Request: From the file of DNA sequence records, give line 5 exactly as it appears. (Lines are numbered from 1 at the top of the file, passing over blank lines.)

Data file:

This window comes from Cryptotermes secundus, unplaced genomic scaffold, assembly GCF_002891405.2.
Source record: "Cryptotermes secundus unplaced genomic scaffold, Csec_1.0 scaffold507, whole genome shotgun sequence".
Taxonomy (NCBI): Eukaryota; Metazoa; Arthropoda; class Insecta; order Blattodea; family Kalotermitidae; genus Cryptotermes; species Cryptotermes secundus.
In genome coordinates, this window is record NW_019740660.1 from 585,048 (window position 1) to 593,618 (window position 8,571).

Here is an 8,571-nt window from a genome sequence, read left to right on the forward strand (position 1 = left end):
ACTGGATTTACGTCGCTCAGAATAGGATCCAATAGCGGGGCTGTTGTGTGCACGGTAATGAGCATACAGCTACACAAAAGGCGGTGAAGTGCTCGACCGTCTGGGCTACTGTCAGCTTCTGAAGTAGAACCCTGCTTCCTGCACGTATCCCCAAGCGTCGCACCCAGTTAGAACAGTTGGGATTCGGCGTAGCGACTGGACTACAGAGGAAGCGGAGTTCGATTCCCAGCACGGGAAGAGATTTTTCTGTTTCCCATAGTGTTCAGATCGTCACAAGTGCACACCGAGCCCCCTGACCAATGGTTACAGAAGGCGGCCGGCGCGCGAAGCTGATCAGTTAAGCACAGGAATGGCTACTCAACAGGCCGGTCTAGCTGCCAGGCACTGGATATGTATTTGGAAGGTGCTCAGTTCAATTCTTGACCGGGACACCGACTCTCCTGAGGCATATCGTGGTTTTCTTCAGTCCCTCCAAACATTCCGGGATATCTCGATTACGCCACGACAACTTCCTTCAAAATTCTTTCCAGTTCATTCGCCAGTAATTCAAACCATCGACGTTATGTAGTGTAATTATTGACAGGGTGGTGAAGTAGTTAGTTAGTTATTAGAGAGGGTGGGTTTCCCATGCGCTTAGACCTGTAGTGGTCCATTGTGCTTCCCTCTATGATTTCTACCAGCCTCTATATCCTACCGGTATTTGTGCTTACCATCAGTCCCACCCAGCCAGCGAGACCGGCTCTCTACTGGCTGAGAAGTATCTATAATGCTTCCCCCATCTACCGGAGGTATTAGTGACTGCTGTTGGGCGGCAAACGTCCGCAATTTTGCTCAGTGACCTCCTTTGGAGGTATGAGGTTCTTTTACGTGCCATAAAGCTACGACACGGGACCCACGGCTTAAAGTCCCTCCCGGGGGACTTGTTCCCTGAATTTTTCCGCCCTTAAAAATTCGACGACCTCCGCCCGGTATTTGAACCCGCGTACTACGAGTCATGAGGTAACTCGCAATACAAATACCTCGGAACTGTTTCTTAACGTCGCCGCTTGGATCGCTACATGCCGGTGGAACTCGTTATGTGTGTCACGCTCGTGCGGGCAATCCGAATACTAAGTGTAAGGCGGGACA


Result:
Here is an 8,571-nt window from a genome sequence, read left to right on the forward strand (position 1 = left end):